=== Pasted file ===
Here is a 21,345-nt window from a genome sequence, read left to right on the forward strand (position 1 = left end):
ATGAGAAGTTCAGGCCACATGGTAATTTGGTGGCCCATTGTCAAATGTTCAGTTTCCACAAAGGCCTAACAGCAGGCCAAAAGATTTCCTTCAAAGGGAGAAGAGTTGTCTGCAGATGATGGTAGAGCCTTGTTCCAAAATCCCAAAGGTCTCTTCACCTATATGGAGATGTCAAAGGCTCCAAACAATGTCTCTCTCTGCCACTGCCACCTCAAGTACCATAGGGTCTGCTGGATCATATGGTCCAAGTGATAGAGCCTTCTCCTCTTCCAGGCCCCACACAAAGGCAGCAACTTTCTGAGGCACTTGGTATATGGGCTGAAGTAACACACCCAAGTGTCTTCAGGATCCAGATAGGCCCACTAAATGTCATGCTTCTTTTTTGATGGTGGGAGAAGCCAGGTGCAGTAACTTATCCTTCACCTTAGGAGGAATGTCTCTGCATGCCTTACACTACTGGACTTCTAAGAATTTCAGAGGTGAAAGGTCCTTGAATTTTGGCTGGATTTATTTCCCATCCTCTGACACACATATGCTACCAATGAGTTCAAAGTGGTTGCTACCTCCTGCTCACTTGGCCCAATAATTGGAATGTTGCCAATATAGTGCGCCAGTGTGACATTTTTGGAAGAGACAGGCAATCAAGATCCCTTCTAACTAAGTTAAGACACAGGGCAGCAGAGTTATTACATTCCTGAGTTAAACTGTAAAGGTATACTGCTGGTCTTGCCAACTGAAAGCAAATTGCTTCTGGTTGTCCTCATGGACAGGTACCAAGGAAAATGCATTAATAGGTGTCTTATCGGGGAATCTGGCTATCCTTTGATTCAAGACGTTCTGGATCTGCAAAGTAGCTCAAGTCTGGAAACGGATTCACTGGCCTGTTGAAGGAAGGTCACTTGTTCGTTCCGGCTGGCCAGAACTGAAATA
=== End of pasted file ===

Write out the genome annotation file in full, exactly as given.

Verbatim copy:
Here is a 21,345-nt window from a genome sequence, read left to right on the forward strand (position 1 = left end):
ATGAGAAGTTCAGGCCACATGGTAATTTGGTGGCCCATTGTCAAATGTTCAGTTTCCACAAAGGCCTAACAGCAGGCCAAAAGATTTCCTTCAAAGGGAGAAGAGTTGTCTGCAGATGATGGTAGAGCCTTGTTCCAAAATCCCAAAGGTCTCTTCACCTATATGGAGATGTCAAAGGCTCCAAACAATGTCTCTCTCTGCCACTGCCACCTCAAGTACCATAGGGTCTGCTGGATCATATGGTCCAAGTGATAGAGCCTTCTCCTCTTCCAGGCCCCACACAAAGGCAGCAACTTTCTGAGGCACTTGGTATATGGGCTGAAGTAACACACCCAAGTGTCTTCAGGATCCAGATAGGCCCACTAAATGTCATGCTTCTTTTTTGATGGTGGGAGAAGCCAGGTGCAGTAACTTATCCTTCACCTTAGGAGGAATGTCTCTGCATGCCTTACACTACTGGACTTCTAAGAATTTCAGAGGTGAAAGGTCCTTGAATTTTGGCTGGATTTATTTCCCATCCTCTGACACACATATGCTACCAATGAGTTCAAAGTGGTTGCTACCTCCTGCTCACTTGGCCCAATAATTGGAATGTTGCCAATATAGTGCGCCAGTGTGACATTTTTGGAAGAGACAGGCAATCAAGATCCCTTCTAACTAAGTTAAGACACAGGGCAGCAGAGTTATTACATTCCTGAGTTAAACTGTAAAGGTATACTGCTGGTCTTGCCAACTGAAAGCAAATTGCTTCTGGTTGTCCTCATGGACAGGTACCAAGGAAAATGCATTAATAGGTGTCTTATCGGGGAATCTGGCTATCCTTTGATTCAAGACGTTCTGGATCTGCAAAGTAGCTCAAGTCTGGAAACGGATTCACTGGCCTGTTGAAGGAAGGTCACTTGTTCGTTCCGGCTGGCCAGAACTGAAATA